WHO issues a global alert about cases of atypical pneumonia
Cases Of Severe Respiratory Illness May Spread To Hospital Staff
PRESS RELEASE ISSUED BY WHO
12 March 2003
12 March 2003 | GENEVA -- Since mid February, WHO has been actively working to confirm reports of outbreaks of a severe form of pneumonia in Viet Nam, Hong Kong Special Administrative Region (SAR), China, and Guangdong province in China.
In Viet Nam the outbreak began with a single initial case who was hospitalized for treatment of severe, acute respiratory syndrome of unknown origin. He felt unwell during his journey and fell ill shortly after arrival in Hanoi from Shanghai and Hong Kong SAR, China. Following his admission to the hospital, approximately 20 hospital staff became sick with similar symptoms.
The signs and symptoms of the disease in Hanoi include initial flu-like illness (rapid onset of high fever followed by muscle aches, headache and sore throat). These are the most common symptoms. Early laboratory findings may include thrombocytopenia (low platelet count) and leucopenia (low white blood cell count). In some, but not all cases, this is followed by bilateral pneumonia, in some cases progressing to acute respiratory distress requiring assisted breathing on a respirator. Some patients are recovering but some patients remain critically ill.
Today, the Department of Health Hong Kong SAR has reported on an outbreak of respiratory illness in one of its public hospitals. As of midnight 11 March, 50 health care workers had been screened and 23 of them were found to have febrile illness. They were admitted to the hospital for observation as a precautionary measure. In this group, eight have developed early chest x-ray signs of pneumonia. Their conditions are stable. Three other health care workers self-presented to hospitals with febrile illness and two of them have chest x-ray signs of pneumonia.
Investigation by Hong Kong SAR public health authorities is on-going. The Hospital Authority has increased infection control measures to prevent the spread of the disease in the hospital. So far, no link has been found between these cases and the outbreak in Hanoi.
In mid February, the Government of China reported that 305 cases of atypical pneumonia, with five deaths, had occurred in Guangdong province. In two cases that died, chlamydia infection was found. Further investigations of the cause of the outbreak is ongoing. Overall the outbreaks in Hanoi and Hong Kong SAR appear to be confined to the hospital environment. Those at highest risk appear to be staff caring for the patients.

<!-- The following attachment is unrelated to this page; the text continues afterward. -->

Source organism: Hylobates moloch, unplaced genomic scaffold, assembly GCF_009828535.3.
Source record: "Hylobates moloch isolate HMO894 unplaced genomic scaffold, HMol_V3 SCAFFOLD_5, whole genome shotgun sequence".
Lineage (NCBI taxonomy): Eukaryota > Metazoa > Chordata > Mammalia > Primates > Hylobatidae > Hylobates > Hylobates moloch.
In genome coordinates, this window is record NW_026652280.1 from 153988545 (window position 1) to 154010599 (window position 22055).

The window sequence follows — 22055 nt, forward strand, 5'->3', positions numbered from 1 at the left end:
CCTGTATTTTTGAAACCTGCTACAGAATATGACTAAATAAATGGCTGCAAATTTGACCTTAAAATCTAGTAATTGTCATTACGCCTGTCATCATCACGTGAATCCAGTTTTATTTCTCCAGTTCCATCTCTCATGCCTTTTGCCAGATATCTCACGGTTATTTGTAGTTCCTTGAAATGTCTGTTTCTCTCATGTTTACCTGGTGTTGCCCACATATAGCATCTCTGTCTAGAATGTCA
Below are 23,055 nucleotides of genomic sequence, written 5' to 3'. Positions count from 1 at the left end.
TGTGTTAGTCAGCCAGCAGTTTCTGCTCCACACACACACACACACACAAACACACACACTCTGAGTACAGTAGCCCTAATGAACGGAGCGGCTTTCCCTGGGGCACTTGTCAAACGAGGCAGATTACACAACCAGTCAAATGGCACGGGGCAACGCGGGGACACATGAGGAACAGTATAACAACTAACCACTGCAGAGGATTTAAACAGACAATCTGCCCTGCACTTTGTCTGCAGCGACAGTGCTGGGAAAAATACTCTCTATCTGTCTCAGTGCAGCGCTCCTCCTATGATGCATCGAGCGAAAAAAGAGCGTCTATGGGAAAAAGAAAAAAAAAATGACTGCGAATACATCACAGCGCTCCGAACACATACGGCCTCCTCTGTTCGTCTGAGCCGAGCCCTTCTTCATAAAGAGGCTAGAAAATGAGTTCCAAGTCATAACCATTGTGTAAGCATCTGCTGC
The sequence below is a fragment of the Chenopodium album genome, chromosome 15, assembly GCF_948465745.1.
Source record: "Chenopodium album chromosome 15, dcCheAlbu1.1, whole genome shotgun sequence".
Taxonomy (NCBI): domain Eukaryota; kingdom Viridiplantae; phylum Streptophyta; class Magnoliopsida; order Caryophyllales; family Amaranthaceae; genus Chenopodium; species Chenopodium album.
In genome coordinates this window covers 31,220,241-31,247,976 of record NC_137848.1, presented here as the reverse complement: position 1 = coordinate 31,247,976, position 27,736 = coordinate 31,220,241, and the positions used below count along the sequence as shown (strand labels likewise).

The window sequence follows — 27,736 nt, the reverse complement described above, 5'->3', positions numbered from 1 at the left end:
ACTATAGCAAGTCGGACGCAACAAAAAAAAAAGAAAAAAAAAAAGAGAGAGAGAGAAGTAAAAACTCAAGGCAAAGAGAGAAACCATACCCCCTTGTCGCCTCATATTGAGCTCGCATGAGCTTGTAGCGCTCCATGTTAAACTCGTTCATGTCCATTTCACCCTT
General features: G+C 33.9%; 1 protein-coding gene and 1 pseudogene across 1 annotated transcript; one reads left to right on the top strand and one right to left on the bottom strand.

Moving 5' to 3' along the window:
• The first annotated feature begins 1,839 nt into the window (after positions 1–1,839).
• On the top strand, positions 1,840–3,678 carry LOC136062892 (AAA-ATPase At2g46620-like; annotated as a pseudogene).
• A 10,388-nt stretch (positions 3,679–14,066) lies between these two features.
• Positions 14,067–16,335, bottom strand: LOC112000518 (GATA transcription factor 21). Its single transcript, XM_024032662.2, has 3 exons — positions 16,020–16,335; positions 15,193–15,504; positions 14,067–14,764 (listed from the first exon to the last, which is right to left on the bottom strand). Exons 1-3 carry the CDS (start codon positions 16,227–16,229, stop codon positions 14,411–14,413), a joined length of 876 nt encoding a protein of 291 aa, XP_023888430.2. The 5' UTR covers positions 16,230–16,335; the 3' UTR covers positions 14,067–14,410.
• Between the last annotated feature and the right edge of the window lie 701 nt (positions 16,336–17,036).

No link has so far been made between these outbreaks of acute respiratory illness in Hanoi and Hong Kong and the outbreak of `bird flu,` A(H5N1) in Hong Kong SAR reported on 19 February. Further investigations continue and laboratory tests on specimens from Viet Nam and Hong Kong SAR are being studied by WHO collaborating centres in Japan and the United States.
Until more is known about the cause of these outbreaks, WHO recommends patients with atypical pneumonia who may be related to these outbreaks be isolated with barrier nursing techniques. At the same time, WHO recommends that any suspect cases be reported to national health authorities.
WHO is in close contact with relevant national authorities and has also offered epidemiological, laboratory and clinical support. WHO is working with national authorities to ensure appropriate investigation, reporting and containment of these outbreaks.
For more information contact:
Dick Thompson - Communication Officer
Communicable Disease Prevention, Control and Eradication WHO, Geneva
Telephone: (+41 22) 791 26 84